Add like
Add dislike
Add to saved papers

Severe varicella associated with steroid use.

Pediatrics 1993 August
OBJECTIVE: To evaluate whether corticosteroid use is associated with severe varicella.

DESIGN: The odds of corticosteroid exposure were compared among 35 children with severe varicella and 10,000 control subjects.

RESULTS: Five (26.3%) of 19 case patients without known immunosuppression had received steroids within 30 days prior to the onset of their rash compared with 20 of the 10,000 control subjects (0.2%), giving an odds ratio of 178 (95% confidence interval 59 to 541). If 16 case patients with leukemia or other known immunosuppressive conditions were included, the odds ratio was larger (odds ratio 420, 95% confidence interval 189 to 935). Of the 13 case patients whose dosage was recorded, 7 received less than the equivalent of 2 mg/kg per day of prednisone. The timing of the steroid use in those who had severe varicella clustered within the incubation period for the virus.

CONCLUSIONS: Systemic corticosteroid use appears to increase substantially the risk of severe or fatal varicella. The timing of corticosteroid exposure, in addition to dose and duration, may be an important factor in determining vulnerability. Further studies are needed to determine whether short-course, low-dose, or inhaled steroids are associated with similarly increased risk. Physicians should be aware that varicella-susceptible patients receiving corticosteroids are at considerably increased risk for severe varicella and should consider how to counsel their patients.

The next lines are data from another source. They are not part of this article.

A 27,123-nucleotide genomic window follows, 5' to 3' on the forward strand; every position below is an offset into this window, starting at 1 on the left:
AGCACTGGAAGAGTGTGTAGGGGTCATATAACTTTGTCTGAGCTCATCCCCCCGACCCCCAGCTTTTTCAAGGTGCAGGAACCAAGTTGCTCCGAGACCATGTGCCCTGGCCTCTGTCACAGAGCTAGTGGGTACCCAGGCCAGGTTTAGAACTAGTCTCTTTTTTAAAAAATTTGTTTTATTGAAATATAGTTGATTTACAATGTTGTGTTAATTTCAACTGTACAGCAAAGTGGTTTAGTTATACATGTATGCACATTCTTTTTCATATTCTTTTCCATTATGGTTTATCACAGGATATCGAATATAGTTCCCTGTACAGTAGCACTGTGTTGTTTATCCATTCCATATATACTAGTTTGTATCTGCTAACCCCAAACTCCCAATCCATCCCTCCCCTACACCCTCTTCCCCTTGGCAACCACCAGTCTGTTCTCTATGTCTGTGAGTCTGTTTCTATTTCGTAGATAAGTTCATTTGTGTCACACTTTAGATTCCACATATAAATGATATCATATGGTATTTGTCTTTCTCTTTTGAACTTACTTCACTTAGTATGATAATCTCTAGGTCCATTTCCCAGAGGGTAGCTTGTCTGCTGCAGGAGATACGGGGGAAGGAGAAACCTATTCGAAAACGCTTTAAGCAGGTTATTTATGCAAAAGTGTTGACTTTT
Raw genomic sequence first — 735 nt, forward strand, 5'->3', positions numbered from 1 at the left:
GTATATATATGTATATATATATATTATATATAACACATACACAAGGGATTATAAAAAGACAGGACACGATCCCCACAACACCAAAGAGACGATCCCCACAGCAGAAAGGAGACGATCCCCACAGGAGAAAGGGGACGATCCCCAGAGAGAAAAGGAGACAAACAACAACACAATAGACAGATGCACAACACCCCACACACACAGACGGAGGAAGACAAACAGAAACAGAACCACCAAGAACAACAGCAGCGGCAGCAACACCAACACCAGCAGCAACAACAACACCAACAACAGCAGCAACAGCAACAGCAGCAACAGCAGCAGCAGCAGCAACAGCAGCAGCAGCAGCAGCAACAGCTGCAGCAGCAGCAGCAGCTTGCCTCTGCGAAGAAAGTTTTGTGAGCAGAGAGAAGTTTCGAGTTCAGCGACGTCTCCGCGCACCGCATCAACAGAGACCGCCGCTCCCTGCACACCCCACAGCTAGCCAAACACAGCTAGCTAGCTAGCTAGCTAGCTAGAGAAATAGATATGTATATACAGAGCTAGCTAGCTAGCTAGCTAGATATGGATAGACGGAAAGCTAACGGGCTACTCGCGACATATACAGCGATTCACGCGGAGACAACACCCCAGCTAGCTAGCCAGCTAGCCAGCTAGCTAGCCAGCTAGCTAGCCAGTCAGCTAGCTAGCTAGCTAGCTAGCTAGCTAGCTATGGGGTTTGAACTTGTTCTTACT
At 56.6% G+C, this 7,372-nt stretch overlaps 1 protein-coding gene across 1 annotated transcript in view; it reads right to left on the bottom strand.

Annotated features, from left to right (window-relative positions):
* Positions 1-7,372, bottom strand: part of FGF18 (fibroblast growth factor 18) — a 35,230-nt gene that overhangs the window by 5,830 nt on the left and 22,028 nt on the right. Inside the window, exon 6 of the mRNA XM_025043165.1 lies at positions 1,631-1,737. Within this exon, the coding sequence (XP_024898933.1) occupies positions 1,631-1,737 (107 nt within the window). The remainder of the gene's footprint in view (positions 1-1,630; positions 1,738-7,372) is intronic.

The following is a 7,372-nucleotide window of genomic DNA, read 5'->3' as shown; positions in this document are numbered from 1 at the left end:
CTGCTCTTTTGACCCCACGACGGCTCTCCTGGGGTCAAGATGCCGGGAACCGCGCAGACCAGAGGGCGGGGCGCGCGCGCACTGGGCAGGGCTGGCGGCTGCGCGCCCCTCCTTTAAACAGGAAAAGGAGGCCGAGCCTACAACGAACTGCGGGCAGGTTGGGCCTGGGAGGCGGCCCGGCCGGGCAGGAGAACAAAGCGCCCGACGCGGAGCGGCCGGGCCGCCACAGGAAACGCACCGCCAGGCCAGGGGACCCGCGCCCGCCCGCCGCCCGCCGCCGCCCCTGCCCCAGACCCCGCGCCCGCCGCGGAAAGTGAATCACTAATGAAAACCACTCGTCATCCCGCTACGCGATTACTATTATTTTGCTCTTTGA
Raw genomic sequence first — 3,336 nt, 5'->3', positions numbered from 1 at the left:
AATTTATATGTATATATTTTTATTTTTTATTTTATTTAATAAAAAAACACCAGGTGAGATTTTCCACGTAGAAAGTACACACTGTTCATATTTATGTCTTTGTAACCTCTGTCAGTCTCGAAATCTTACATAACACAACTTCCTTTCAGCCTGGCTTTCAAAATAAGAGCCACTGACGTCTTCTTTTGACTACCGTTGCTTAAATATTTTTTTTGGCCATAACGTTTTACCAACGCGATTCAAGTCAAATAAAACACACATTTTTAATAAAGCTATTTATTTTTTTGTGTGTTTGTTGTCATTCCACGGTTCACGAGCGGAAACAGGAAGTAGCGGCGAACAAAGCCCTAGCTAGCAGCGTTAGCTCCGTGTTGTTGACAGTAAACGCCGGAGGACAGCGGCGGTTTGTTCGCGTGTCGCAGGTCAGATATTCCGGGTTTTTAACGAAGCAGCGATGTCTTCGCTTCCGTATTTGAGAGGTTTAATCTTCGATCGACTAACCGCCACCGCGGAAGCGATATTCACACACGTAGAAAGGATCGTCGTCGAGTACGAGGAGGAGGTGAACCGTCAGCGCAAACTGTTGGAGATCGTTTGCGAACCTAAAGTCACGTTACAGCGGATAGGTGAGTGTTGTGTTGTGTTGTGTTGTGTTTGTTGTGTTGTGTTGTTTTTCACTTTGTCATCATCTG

Full text links

We have located links that may give you full text access.
Can't access the paper?
Try logging in through your university/institutional subscription. For a smoother one-click institutional access experience, please use our mobile app.

Related Resources

For the best experience, use the Read mobile app

Mobile app image

Get seemless 1-tap access through your institution/university

For the best experience, use the Read mobile app

All material on this website is protected by copyright, Copyright © 1994-2024 by WebMD LLC.
This website also contains material copyrighted by 3rd parties.

By using this service, you agree to our terms of use and privacy policy.

Your Privacy Choices Toggle icon

You can now claim free CME credits for this literature searchClaim now

Get seemless 1-tap access through your institution/university

For the best experience, use the Read mobile app